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2022-RA-172-ESGO The impact of COVID-19 pandemic on patterns of care of endometrial cancer patients
  1. Giorgio Bogani1,
  2. Violante Di Donato2,
  3. Giovanni Scambia3,
  4. Pierluigi Benedetti Panici2,
  5. Fabio Landoni4,
  6. Francesco Raspagliesi5,
  7. The Italian Gynecologic Oncology group
  1. 1Gynecologic Oncology, University La Sapienza, Rome, Italy
  2. 2University La Sapienza, Rome, Italy
  3. 3Policlinico Gemelli, Rome, Italy
  4. 4Università Bicocca – Policlinico di Monza, Monza, Italy
  5. 5Fondazione IRCCS Istituto Nazionale dei Tumori, Milano, Italy


Introduction/Background COVID-19 outbreak has correlated with the disruption of screening activities, regular follow up visits, and diagnostic assessments. The risk of misdiagnosis and delayed diagnosis has consequently increased during the pandemic. Endometrial cancer is one of the most common gynecological malignancies and it is often detected at an early stage, because it frequently produces symptoms (e.g. abnormal vaginal bleeding). Here, we aim to investigate the impact of COVID-19 outbreak on patterns of presentation and treatment of endometrial cancer patients.

Methodology This is a retrospective study involving 53 centers in Italy. We evaluated patterns of presentation and treatment of endometrial cancer patients before (period 1: from 03/01/2019 to 02/29/2020) and during (period 2: from 01/04/2020 to 3/31/2021) the COVID-19 outbreak.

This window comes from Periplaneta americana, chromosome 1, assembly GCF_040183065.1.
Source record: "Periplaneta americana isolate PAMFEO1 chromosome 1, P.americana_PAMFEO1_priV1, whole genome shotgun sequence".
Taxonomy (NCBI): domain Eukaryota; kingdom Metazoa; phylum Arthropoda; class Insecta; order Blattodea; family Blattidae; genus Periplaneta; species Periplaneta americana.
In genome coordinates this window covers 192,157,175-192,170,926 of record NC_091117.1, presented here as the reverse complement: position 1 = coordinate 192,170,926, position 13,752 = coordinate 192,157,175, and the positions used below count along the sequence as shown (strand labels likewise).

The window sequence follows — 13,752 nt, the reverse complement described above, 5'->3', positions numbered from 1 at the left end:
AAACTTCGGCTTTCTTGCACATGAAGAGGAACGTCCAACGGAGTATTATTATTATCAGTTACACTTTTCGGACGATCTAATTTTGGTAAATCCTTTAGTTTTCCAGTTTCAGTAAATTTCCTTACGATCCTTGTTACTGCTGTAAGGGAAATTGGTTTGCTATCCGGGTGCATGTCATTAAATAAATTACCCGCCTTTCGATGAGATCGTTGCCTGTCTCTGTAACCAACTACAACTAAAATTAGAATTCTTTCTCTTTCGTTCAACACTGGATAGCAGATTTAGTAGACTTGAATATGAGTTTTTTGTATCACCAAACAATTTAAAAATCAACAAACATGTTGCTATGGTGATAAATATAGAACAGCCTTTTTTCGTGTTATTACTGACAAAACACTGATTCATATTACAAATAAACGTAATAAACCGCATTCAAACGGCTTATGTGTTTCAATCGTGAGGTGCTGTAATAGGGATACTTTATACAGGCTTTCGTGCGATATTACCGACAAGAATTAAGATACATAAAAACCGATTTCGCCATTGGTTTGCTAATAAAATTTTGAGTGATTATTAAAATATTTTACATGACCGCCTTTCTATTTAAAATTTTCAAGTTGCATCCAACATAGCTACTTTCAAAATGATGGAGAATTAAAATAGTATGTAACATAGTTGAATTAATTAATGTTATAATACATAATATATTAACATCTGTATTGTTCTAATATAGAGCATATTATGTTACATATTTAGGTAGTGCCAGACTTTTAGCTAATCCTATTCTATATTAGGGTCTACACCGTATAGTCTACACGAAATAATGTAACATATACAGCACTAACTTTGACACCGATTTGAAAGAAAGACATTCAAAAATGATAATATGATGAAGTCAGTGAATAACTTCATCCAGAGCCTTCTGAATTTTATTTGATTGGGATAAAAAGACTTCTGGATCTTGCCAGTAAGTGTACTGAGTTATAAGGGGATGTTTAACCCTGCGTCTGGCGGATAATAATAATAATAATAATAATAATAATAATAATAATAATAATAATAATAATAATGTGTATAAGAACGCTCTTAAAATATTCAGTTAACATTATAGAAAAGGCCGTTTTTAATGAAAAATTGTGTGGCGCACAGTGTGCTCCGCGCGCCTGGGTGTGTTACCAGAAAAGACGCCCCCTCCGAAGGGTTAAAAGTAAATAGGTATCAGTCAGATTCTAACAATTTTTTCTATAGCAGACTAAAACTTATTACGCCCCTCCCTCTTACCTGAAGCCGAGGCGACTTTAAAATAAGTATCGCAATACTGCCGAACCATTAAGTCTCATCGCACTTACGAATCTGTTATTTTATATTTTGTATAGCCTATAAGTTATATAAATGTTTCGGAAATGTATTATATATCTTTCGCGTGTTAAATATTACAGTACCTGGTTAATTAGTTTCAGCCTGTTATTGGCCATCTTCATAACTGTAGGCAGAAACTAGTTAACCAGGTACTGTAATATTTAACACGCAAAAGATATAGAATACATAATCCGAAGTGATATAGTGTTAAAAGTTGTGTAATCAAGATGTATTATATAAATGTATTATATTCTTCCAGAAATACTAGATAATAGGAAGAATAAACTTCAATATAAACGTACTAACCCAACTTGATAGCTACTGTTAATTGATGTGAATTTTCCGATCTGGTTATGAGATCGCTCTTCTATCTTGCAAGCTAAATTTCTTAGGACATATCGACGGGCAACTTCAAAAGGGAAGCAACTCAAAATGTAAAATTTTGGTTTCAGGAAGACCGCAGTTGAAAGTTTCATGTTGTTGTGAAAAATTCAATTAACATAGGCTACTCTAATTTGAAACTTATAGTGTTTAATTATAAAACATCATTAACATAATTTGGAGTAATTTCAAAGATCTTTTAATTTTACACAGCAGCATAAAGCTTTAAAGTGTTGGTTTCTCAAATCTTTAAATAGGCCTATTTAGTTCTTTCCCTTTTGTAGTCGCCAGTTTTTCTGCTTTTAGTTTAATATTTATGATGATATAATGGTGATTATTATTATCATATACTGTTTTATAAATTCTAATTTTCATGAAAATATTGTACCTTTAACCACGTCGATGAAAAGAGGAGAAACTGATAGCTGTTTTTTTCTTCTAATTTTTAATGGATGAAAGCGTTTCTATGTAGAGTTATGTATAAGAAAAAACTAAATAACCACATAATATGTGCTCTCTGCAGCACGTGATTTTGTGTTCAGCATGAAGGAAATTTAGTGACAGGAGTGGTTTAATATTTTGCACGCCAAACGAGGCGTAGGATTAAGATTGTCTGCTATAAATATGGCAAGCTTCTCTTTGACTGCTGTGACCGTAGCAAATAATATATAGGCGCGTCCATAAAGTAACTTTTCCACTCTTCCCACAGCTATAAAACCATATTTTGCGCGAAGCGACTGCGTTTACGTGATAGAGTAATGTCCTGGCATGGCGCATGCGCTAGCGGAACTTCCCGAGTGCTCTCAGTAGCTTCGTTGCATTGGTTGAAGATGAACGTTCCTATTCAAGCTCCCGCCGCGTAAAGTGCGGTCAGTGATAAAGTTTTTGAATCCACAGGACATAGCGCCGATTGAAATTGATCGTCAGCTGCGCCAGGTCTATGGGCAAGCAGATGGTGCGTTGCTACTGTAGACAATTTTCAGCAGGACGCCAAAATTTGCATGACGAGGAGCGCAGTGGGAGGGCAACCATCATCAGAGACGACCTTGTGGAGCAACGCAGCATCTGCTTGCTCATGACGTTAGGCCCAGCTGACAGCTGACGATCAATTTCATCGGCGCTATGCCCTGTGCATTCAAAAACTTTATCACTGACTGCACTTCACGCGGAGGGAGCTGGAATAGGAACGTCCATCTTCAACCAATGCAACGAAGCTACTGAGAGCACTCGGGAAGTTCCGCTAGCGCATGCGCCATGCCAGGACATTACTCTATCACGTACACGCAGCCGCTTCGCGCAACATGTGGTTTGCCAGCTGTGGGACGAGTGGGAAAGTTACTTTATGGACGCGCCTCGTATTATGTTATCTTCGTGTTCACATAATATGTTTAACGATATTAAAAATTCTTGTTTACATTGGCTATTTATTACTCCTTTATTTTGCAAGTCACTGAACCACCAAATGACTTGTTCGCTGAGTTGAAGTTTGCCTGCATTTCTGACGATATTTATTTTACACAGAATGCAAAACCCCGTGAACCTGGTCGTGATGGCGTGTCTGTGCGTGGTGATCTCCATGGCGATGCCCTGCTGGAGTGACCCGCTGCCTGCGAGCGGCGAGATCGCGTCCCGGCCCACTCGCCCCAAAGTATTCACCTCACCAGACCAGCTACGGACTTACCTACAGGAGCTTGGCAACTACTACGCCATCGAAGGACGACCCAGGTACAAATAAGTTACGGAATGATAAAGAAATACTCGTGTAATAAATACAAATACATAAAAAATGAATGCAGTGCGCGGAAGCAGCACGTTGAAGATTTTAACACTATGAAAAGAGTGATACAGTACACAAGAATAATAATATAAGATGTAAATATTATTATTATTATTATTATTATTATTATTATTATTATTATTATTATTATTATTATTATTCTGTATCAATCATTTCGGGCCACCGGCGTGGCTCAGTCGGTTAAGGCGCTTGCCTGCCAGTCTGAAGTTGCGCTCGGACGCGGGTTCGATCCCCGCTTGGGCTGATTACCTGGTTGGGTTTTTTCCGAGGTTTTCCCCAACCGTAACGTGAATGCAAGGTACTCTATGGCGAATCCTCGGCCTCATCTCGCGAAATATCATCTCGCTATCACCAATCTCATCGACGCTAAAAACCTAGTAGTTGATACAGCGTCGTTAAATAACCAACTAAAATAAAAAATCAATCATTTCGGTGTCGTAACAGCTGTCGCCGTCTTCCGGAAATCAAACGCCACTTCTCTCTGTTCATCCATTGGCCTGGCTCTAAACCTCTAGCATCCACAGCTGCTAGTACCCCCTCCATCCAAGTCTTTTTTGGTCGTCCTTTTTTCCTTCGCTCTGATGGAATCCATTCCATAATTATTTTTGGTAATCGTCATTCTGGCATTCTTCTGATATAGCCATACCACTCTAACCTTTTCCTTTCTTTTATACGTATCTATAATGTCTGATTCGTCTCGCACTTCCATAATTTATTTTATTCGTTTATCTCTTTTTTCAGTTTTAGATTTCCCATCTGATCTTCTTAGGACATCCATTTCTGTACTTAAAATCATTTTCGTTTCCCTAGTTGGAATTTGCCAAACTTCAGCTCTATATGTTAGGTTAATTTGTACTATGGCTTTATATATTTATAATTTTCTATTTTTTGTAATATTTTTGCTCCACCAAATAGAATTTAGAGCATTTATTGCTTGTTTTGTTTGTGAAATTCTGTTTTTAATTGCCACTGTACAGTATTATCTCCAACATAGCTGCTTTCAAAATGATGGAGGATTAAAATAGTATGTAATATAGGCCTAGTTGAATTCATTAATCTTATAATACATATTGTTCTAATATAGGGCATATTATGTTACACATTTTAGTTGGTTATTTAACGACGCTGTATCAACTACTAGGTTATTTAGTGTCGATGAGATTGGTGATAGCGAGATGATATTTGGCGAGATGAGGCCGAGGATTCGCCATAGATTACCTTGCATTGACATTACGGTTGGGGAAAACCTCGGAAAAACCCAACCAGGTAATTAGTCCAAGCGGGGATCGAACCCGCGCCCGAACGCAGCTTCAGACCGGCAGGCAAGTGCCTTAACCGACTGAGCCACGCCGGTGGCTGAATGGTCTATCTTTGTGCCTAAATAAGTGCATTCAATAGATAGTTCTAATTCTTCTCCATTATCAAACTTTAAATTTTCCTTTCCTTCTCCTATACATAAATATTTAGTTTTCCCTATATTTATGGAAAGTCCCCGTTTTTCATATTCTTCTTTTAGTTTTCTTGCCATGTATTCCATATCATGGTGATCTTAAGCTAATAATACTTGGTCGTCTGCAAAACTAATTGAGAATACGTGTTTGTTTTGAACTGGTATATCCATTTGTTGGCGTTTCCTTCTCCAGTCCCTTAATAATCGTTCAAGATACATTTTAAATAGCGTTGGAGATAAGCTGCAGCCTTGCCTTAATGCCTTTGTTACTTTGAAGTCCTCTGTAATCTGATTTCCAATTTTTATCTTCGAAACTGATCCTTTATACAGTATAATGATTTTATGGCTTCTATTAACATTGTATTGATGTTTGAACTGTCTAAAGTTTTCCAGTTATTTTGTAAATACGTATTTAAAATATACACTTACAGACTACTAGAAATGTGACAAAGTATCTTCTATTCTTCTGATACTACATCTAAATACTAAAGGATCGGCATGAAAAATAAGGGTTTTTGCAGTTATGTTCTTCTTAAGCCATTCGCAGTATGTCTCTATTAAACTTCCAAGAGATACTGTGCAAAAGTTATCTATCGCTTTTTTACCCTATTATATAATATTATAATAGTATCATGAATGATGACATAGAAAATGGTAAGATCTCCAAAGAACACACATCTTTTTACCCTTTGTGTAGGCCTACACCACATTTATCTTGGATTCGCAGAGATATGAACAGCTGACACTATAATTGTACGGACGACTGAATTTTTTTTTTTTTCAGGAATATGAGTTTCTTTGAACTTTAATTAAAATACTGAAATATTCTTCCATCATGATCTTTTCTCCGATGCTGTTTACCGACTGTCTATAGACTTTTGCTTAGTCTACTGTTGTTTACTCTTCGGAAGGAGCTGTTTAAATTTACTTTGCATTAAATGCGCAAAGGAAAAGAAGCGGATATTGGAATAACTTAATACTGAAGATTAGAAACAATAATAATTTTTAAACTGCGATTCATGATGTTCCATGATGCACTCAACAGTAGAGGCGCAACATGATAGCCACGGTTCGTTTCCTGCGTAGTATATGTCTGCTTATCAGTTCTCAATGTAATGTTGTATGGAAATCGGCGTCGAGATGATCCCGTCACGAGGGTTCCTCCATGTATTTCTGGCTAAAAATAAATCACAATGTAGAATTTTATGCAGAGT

Results Medical records of 5,117 endometrial cancer patients have been retrieved: 2,688 and 2,429 women treated in period 1 and period 2, respectively. The prevalence of endometrioid International Federation of Obstetrics and Gynecologists (FIGO) grade 1, 2, and 3 was consistent over the study period (p=0.769). However, the prevalence of non-endometrioid endometrial cancer was lower in period 1 than in period 2 (15.7% vs. 17.9%; p=0.015). Nodal assessment was omitted in 684 (27.3%) and 478 (21%) patients treated in period 1 and 2, respectively (p<0.001). While, the prevalence of patients undergoing sentinel node mapping (with or without backup lymphadenectomy) has increased during the COVID-19 pandemic (46.8% in period 1 vs. 53.1% in period 2; p<0.001). Adjuvant therapy was omitted in 1,269 (50.5%) and 1,019 (44.9%) patients receiving treatment in period 1 and 2, respectively (p<0.001). Adjuvant therapy use has increased during the COVID-19 pandemic (p<0.001).

Conclusion Our data suggest that the COVID-19 pandemic had a significant impact on the characteristics and patterns of care of endometrial cancer patients. These results highlight the need to implement healthcare services during the pandemic.

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